Not much to see here and not much to do really – I don’t think we have the space to change things around in here so it will likely be a straight swap for a new toilet and sink and a lick of paint in here – we can probably get this room re-done relatively soon in this case, no doubt places like B&Q will have some brilliant Christmas/New Year sales we can take advantage of!

Dining Room

I really love a separate dining room – several people have said we should knock the kitchen wall out and have an open space kitchen diner but I’m not keen, plus I will lose an entire kitchen wall where I won’t be able to add cabinets, and kitchen space is invaluable to me.

I’m going to keep the dining room furniture minimal – perhaps a table and four chairs and a sideboard for all the posh dining stuff I have…..still a bit undecided on this one!



This was a bit of an added bonus when we bought this house – we aren’t huge fans of conservatories and probably wouldn’t have ever paid to have one built but it’s nice to have this one already here – it’s a big space and always useful to have an extra reception room!

Hubby isn’t keen but I am currently thinking of using the dining room for everyday use and having a small table and chairs in there and then having a big 6 or 8 seater dining room table and chairs set up in the conservatory.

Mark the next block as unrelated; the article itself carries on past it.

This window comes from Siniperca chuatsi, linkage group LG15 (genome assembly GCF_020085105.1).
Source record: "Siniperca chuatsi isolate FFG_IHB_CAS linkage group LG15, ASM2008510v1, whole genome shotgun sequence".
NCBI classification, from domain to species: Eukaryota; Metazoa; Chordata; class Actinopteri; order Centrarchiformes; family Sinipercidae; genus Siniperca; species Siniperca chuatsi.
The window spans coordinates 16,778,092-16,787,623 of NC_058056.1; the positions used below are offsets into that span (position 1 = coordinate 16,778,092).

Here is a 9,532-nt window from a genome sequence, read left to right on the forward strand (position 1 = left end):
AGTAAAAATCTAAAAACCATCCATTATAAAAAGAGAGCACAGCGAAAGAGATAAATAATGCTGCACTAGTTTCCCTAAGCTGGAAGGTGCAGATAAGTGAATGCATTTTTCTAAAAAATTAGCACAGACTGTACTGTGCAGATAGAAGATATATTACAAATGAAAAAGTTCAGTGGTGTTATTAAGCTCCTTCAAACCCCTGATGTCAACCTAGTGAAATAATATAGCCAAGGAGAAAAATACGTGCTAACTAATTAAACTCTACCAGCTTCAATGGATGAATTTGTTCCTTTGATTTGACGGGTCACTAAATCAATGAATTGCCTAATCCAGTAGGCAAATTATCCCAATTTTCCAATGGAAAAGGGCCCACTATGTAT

This sounds strange but we are big entertainers and party hosts, so we often have all the family over at Christmas, Easter, Halloween and for big summer BBQ’s, so this set up would be ideal. I think hubby was leaning towards having some more sofas and a TV in here, but it is joined right on to our large lounge which will have a huge L shaped sofa in there….so I’m not entirely convinced. We will see how we feel once we have been living here for a while.


One thing I know I do want which you are going to think is really tacky…. I really, really want a home bar! Not a Pat Butcher Eastenders style but more something like one of these –


I think they look really great! I am undecided whether I am going to add it to the dining room or the conservatory yet (dining room seems the most normal place but would it be better in the conservatory, as this is where we would be seated for sit down dinner parties, and it would be easier to access from the garden during outdoor parties/BBQ’s etc?). Definitely something else to give some thought.

I would like some top shelves for best and unusual glassware and cupboards and fridges below and space for wine and mixers etc – this project is one of the ones I am most looking forward to designing!

I think it will look really effective when it is done and it will also save so much kitchen cupboard/pantry/fridge space having all the drinks/mixers/wines kept separately!

Master Bedroom